Algarín capitalized on what he learned, and has been able to stick to music as a way of life; from a more realistic and less idealistic perspective. Of course, all without losing the artistic focus of musical interpretation. Along with his musical training, he has been preparing himself in legal issues, maintaining business awareness, focusing on the protection of music and copyrights. He has also been responsible for making other musicians aware of the importance of registering their music with the Library of Congress and thus making the most of their work. There is no doubt that Algarín knows his worth as a musician and from his space he has decided to serve and guide his counterparts to protect their work.
Before entering the studio to record his project, Algarín had recorded with Manolito Rodríguez. During his student years in Boston, he was a musician in the Eric German Orchestra, the orchestra that accompanies visiting solo singers in the New England area.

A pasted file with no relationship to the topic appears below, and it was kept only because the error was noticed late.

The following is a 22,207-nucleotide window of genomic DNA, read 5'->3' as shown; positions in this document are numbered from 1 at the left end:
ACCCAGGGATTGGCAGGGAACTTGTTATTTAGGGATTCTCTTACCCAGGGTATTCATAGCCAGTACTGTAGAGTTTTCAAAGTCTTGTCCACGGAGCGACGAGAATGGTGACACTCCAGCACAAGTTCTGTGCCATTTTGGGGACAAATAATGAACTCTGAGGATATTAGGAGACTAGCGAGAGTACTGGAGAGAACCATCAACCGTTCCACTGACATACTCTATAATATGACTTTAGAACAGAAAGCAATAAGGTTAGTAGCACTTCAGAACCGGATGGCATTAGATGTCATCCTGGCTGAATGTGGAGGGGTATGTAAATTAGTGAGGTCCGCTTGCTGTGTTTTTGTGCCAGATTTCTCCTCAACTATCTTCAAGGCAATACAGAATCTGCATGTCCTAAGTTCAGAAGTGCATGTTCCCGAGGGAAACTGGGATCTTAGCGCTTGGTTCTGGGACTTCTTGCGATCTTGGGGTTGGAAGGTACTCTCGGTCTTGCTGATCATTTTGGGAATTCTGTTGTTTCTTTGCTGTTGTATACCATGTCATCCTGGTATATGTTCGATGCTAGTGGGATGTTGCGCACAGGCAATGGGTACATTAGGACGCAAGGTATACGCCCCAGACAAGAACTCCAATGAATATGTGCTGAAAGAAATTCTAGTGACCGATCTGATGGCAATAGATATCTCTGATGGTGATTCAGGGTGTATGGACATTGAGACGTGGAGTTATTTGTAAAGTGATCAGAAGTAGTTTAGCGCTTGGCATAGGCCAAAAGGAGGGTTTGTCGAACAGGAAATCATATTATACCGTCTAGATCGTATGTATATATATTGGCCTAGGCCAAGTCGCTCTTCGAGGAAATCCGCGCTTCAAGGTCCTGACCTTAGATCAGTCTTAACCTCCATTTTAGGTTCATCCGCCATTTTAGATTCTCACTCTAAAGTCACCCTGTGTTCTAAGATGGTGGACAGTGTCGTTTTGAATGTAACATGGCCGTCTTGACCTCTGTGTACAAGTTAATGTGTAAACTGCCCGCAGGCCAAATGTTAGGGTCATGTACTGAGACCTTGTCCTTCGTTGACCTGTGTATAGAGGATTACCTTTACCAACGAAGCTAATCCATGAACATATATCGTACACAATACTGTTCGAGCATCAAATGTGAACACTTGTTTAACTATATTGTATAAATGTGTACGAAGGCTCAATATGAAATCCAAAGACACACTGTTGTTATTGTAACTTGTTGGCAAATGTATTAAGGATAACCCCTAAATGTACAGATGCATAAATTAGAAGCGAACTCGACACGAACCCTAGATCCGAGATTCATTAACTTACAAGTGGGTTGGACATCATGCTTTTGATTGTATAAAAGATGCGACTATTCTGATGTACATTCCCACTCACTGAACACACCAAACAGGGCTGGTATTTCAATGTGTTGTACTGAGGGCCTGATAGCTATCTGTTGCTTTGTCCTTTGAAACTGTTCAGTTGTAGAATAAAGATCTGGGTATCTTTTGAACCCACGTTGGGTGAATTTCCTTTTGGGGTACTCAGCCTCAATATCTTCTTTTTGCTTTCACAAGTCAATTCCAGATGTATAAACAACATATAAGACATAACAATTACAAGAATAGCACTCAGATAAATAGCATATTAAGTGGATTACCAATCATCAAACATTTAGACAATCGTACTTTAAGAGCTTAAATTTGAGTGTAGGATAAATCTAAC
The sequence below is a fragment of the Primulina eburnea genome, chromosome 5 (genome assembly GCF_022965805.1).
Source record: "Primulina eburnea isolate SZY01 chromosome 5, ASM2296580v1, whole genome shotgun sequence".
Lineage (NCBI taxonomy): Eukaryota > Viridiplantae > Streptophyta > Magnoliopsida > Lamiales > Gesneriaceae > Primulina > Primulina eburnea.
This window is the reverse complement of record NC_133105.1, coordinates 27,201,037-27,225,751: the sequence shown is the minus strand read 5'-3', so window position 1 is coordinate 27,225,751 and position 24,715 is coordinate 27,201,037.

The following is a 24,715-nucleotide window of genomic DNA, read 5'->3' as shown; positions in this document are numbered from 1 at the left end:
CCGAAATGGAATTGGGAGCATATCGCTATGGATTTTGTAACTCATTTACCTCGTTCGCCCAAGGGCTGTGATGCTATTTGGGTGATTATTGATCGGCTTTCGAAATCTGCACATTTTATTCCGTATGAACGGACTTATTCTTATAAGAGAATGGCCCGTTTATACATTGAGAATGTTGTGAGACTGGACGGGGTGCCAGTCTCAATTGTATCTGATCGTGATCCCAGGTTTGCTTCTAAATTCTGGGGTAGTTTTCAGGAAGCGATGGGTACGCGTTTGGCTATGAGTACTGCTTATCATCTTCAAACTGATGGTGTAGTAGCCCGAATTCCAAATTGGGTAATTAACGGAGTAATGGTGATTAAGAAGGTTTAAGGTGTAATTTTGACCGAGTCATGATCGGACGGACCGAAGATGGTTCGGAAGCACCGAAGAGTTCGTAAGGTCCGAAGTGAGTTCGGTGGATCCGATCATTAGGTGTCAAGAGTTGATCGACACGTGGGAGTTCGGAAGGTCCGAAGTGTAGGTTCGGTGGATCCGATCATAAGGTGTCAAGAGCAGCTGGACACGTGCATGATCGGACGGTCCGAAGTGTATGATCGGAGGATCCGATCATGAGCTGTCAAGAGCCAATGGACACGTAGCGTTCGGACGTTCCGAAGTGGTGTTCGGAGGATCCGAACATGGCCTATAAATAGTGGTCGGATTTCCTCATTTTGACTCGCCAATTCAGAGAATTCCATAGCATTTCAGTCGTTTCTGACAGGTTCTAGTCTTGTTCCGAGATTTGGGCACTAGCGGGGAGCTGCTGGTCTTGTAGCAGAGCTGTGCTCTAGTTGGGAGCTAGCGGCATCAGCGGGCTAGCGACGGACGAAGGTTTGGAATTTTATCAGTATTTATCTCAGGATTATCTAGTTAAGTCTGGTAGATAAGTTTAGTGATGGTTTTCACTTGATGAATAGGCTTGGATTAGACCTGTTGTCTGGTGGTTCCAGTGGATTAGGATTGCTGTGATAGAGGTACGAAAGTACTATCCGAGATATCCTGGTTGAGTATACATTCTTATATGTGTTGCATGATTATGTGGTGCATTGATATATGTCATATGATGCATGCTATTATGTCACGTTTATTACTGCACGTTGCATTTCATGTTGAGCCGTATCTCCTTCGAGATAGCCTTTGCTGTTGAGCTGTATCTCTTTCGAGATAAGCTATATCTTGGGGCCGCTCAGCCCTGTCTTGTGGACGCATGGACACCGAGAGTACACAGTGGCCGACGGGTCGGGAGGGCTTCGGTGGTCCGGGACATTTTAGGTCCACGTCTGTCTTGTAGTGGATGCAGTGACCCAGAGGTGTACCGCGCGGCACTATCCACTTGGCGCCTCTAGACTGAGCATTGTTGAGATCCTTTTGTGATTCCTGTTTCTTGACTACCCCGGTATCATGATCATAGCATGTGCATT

Today, his main instrument is the bass, double bass, baby base or electric bass.
The bassist, a native of Caguas and graduate of Berklee College of Music, class of 2020, returned to Puerto Rico to lead his own musical project.
Two years after Algarín’s return home, the orchestra is already promoting its first production entitled “Dímelo Algarín”, which is part of his project “Jesús Algarín”. The format of the base orchestra of the project is as follows: winds (trumpet, trombone and baritone saxophone), bass, piano, conga, timbal, bongo and bell; backing singers and choirs. This, his first production, contains 5 songs, with contemporary themes in its lyrics. This lyric, however, embraces the nostalgic sonority of the sextet, complementing some of the songs with the Cuban tres. The bassist leader of his project arranged and composed these 5 unreleased tracks, which are merged in a production for which Jesús Algarín is also responsible.